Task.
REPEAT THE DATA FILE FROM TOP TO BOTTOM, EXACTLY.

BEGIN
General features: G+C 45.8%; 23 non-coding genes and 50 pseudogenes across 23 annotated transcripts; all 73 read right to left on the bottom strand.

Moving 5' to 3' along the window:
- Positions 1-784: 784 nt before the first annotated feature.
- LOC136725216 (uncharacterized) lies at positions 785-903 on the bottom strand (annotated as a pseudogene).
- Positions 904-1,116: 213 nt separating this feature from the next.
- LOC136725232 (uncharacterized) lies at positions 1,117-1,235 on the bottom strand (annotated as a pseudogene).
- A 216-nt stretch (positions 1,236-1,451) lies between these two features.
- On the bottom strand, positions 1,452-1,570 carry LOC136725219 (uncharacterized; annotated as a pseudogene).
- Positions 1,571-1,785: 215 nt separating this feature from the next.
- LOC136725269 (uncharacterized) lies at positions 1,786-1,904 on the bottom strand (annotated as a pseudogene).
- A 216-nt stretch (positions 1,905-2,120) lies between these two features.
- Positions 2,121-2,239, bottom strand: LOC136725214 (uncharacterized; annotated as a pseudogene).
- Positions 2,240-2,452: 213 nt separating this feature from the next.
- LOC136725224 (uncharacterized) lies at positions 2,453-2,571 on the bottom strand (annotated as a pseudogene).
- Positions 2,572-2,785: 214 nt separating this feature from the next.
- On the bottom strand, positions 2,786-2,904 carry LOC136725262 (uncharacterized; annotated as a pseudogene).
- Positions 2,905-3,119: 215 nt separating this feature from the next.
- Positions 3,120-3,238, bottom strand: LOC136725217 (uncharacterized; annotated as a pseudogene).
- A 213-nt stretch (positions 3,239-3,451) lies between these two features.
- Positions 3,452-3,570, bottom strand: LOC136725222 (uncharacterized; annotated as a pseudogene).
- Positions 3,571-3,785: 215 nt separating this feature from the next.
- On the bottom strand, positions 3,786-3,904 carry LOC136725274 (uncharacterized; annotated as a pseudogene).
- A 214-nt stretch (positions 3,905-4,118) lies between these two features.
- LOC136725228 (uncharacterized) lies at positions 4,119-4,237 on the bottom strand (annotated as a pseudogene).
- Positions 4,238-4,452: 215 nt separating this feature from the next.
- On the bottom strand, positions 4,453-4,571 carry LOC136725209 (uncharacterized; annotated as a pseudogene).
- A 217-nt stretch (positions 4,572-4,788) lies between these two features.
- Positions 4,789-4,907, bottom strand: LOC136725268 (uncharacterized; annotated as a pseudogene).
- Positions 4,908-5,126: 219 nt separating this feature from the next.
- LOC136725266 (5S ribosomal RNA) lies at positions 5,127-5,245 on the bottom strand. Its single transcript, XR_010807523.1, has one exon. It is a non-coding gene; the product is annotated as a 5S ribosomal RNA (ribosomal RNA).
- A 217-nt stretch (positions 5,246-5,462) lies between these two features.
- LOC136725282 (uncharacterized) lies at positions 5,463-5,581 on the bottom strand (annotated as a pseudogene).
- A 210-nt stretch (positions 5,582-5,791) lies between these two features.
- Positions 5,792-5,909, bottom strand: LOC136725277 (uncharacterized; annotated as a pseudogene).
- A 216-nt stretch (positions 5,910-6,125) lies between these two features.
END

General features: G+C 45.8%; 23 non-coding genes and 50 pseudogenes across 23 annotated transcripts; all 73 read right to left on the bottom strand.

Moving 5' to 3' along the window:
- Positions 1-784: 784 nt before the first annotated feature.
- LOC136725216 (uncharacterized) lies at positions 785-903 on the bottom strand (annotated as a pseudogene).
- Positions 904-1,116: 213 nt separating this feature from the next.
- LOC136725232 (uncharacterized) lies at positions 1,117-1,235 on the bottom strand (annotated as a pseudogene).
- A 216-nt stretch (positions 1,236-1,451) lies between these two features.
- On the bottom strand, positions 1,452-1,570 carry LOC136725219 (uncharacterized; annotated as a pseudogene).
- Positions 1,571-1,785: 215 nt separating this feature from the next.
- LOC136725269 (uncharacterized) lies at positions 1,786-1,904 on the bottom strand (annotated as a pseudogene).
- A 216-nt stretch (positions 1,905-2,120) lies between these two features.
- Positions 2,121-2,239, bottom strand: LOC136725214 (uncharacterized; annotated as a pseudogene).
- Positions 2,240-2,452: 213 nt separating this feature from the next.
- LOC136725224 (uncharacterized) lies at positions 2,453-2,571 on the bottom strand (annotated as a pseudogene).
- Positions 2,572-2,785: 214 nt separating this feature from the next.
- On the bottom strand, positions 2,786-2,904 carry LOC136725262 (uncharacterized; annotated as a pseudogene).
- Positions 2,905-3,119: 215 nt separating this feature from the next.
- Positions 3,120-3,238, bottom strand: LOC136725217 (uncharacterized; annotated as a pseudogene).
- A 213-nt stretch (positions 3,239-3,451) lies between these two features.
- Positions 3,452-3,570, bottom strand: LOC136725222 (uncharacterized; annotated as a pseudogene).
- Positions 3,571-3,785: 215 nt separating this feature from the next.
- On the bottom strand, positions 3,786-3,904 carry LOC136725274 (uncharacterized; annotated as a pseudogene).
- A 214-nt stretch (positions 3,905-4,118) lies between these two features.
- LOC136725228 (uncharacterized) lies at positions 4,119-4,237 on the bottom strand (annotated as a pseudogene).
- Positions 4,238-4,452: 215 nt separating this feature from the next.
- On the bottom strand, positions 4,453-4,571 carry LOC136725209 (uncharacterized; annotated as a pseudogene).
- A 217-nt stretch (positions 4,572-4,788) lies between these two features.
- Positions 4,789-4,907, bottom strand: LOC136725268 (uncharacterized; annotated as a pseudogene).
- Positions 4,908-5,126: 219 nt separating this feature from the next.
- LOC136725266 (5S ribosomal RNA) lies at positions 5,127-5,245 on the bottom strand. Its single transcript, XR_010807523.1, has one exon. It is a non-coding gene; the product is annotated as a 5S ribosomal RNA (ribosomal RNA).
- A 217-nt stretch (positions 5,246-5,462) lies between these two features.
- LOC136725282 (uncharacterized) lies at positions 5,463-5,581 on the bottom strand (annotated as a pseudogene).
- A 210-nt stretch (positions 5,582-5,791) lies between these two features.
- Positions 5,792-5,909, bottom strand: LOC136725277 (uncharacterized; annotated as a pseudogene).
- A 216-nt stretch (positions 5,910-6,125) lies between these two features.